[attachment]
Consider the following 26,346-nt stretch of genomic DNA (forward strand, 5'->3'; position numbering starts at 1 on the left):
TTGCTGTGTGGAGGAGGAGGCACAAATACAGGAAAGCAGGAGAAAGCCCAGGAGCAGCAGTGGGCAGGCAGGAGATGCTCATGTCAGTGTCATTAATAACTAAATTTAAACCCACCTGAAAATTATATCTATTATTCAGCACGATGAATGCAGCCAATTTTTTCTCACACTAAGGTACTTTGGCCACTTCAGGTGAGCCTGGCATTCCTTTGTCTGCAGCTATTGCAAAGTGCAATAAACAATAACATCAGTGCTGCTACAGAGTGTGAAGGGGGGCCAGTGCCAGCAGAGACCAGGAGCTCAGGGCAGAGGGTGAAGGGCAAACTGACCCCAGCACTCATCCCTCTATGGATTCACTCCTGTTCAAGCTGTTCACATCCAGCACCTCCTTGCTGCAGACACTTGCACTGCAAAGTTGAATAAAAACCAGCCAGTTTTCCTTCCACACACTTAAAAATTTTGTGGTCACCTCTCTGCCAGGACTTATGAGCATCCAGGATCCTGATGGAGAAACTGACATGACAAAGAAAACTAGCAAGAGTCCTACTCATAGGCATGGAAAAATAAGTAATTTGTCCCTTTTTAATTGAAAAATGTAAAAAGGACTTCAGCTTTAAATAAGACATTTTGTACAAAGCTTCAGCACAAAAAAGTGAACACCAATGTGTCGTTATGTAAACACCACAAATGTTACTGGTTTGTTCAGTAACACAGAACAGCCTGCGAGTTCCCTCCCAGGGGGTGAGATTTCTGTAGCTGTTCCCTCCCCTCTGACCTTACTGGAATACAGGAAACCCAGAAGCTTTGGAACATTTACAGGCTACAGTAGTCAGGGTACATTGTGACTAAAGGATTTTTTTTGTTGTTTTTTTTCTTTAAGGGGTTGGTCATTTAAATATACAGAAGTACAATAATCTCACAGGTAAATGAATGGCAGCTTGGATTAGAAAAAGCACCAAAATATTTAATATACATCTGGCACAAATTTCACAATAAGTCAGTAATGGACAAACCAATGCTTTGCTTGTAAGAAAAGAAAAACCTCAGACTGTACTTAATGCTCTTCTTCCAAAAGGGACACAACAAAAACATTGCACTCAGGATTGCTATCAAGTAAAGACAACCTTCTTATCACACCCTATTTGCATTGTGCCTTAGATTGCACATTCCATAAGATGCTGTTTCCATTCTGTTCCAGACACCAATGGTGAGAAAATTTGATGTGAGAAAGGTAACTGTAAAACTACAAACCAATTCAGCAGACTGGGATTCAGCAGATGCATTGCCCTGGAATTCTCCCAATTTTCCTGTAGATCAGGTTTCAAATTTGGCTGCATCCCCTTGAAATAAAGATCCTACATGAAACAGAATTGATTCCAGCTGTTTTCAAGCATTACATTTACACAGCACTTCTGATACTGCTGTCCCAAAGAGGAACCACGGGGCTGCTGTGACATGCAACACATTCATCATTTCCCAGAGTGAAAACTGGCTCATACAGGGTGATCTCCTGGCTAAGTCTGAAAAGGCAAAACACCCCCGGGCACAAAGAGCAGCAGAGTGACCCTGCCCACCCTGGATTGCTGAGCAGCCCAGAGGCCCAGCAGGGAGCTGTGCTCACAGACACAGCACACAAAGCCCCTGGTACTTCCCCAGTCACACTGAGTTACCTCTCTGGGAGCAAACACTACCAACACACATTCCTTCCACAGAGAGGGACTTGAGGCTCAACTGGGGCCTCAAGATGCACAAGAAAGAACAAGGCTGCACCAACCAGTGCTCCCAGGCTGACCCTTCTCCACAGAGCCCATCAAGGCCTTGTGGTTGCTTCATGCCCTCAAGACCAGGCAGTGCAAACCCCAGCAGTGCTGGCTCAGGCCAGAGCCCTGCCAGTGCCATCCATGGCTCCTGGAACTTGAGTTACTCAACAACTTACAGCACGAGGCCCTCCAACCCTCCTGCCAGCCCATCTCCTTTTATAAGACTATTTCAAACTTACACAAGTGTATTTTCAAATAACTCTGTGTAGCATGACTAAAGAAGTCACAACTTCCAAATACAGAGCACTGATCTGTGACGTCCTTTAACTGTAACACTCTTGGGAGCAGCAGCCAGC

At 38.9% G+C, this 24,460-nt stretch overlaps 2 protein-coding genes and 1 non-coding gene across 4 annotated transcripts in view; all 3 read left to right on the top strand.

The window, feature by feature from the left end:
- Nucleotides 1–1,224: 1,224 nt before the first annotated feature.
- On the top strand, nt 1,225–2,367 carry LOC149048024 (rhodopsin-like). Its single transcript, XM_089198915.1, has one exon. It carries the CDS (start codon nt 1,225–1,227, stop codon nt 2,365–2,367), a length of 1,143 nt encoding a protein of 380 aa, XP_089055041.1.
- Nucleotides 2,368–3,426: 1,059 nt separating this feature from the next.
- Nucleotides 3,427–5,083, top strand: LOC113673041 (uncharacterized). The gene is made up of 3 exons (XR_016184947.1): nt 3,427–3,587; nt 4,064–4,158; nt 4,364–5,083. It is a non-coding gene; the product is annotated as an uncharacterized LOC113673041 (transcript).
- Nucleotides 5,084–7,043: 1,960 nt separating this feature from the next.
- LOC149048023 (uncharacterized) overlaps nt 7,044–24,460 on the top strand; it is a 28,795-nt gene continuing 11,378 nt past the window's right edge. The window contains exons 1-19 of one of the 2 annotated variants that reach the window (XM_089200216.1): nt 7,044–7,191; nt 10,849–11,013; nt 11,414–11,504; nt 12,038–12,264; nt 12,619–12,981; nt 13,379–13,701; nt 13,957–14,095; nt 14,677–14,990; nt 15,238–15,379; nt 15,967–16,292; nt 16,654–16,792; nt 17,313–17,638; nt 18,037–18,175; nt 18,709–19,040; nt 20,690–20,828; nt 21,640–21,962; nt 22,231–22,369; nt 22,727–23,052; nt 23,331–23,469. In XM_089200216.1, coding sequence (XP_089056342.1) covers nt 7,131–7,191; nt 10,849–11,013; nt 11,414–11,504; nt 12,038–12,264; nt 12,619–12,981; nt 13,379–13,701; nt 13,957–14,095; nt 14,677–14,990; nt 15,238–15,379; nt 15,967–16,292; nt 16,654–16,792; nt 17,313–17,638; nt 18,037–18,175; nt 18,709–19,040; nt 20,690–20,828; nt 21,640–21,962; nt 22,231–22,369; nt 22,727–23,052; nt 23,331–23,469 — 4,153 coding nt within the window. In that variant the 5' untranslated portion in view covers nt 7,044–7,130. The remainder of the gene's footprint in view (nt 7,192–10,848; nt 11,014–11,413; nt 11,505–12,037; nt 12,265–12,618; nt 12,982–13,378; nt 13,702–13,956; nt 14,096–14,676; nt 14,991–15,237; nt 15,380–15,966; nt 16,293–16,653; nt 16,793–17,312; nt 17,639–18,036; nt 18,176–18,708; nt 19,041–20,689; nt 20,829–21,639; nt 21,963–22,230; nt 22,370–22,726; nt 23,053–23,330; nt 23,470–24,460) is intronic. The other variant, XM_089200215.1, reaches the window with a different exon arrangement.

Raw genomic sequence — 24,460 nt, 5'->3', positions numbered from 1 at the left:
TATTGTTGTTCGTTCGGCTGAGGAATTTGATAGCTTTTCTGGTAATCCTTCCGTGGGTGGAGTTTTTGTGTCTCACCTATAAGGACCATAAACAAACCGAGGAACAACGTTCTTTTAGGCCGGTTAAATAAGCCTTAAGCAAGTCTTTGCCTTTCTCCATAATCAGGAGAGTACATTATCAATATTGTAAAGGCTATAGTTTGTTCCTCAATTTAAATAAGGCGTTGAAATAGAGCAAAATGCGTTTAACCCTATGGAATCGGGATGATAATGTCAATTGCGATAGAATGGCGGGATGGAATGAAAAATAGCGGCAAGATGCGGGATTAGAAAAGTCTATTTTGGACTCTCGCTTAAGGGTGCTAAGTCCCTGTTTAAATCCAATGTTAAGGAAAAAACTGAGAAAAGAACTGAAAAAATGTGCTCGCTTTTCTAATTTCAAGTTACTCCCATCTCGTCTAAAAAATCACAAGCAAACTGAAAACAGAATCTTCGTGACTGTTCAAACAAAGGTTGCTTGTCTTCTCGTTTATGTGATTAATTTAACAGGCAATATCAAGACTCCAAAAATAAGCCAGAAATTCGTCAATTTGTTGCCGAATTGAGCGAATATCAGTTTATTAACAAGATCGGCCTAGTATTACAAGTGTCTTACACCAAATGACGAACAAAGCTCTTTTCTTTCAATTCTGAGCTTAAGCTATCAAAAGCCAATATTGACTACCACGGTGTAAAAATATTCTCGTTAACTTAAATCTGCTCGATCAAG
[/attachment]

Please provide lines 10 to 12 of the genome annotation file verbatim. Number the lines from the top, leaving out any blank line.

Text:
- LOC149048023 (uncharacterized) overlaps nt 7,044–24,460 on the top strand; it is a 28,795-nt gene continuing 11,378 nt past the window's right edge. The window contains exons 1-19 of one of the 2 annotated variants that reach the window (XM_089200216.1): nt 7,044–7,191; nt 10,849–11,013; nt 11,414–11,504; nt 12,038–12,264; nt 12,619–12,981; nt 13,379–13,701; nt 13,957–14,095; nt 14,677–14,990; nt 15,238–15,379; nt 15,967–16,292; nt 16,654–16,792; nt 17,313–17,638; nt 18,037–18,175; nt 18,709–19,040; nt 20,690–20,828; nt 21,640–21,962; nt 22,231–22,369; nt 22,727–23,052; nt 23,331–23,469. In XM_089200216.1, coding sequence (XP_089056342.1) covers nt 7,131–7,191; nt 10,849–11,013; nt 11,414–11,504; nt 12,038–12,264; nt 12,619–12,981; nt 13,379–13,701; nt 13,957–14,095; nt 14,677–14,990; nt 15,238–15,379; nt 15,967–16,292; nt 16,654–16,792; nt 17,313–17,638; nt 18,037–18,175; nt 18,709–19,040; nt 20,690–20,828; nt 21,640–21,962; nt 22,231–22,369; nt 22,727–23,052; nt 23,331–23,469 — 4,153 coding nt within the window. In that variant the 5' untranslated portion in view covers nt 7,044–7,130. The remainder of the gene's footprint in view (nt 7,192–10,848; nt 11,014–11,413; nt 11,505–12,037; nt 12,265–12,618; nt 12,982–13,378; nt 13,702–13,956; nt 14,096–14,676; nt 14,991–15,237; nt 15,380–15,966; nt 16,293–16,653; nt 16,793–17,312; nt 17,639–18,036; nt 18,176–18,708; nt 19,041–20,689; nt 20,829–21,639; nt 21,963–22,230; nt 22,370–22,726; nt 23,053–23,330; nt 23,470–24,460) is intronic. The other variant, XM_089200215.1, reaches the window with a different exon arrangement.

Raw genomic sequence — 24,460 nt, 5'->3', positions numbered from 1 at the left:
TATTGTTGTTCGTTCGGCTGAGGAATTTGATAGCTTTTCTGGTAATCCTTCCGTGGGTGGAGTTTTTGTGTCTCACCTATAAGGACCATAAACAAACCGAGGAACAACGTTCTTTTAGGCCGGTTAAATAAGCCTTAAGCAAGTCTTTGCCTTTCTCCATAATCAGGAGAGTACATTATCAATATTGTAAAGGCTATAGTTTGTTCCTCAATTTAAATAAGGCGTTGAAATAGAGCAAAATGCGTTTAACCCTATGGAATCGGGATGATAATGTCAATTGCGATAGAATGGCGGGATGGAATGAAAAATAGCGGCAAGATGCGGGATTAGAAAAGTCTATTTTGGACTCTCGCTTAAGGGTGCTAAGTCCCTGTTTAAATCCAATGTTAAGGAAAAAACTGAGAAAAGAACTGAAAAAATGTGCTCGCTTTTCTAATTTCAAGTTACTCCCATCTCGTCTAAAAAATCACAAGCAAACTGAAAACAGAATCTTCGTGACTGTTCAAACAAAGGTTGCTTGTCTTCTCGTTTATGTGATTAATTTAACAGGCAATATCAAGACTCCAAAAATAAGCCAGAAATTCGTCAATTTGTTGCCGAATTGAGCGAATATCAGTTTATTAACAAGATCGGCCTAGTATTACAAGTGTCTTACACCAAATGACGAACAAAGCTCTTTTCTTTCAATTCTGAGCTTAAGCTATCAAAAGCCAATATTGACTACCACGGTGTAAAAATATTCTCGTTAACTTAAATCTGCTCGATCAAG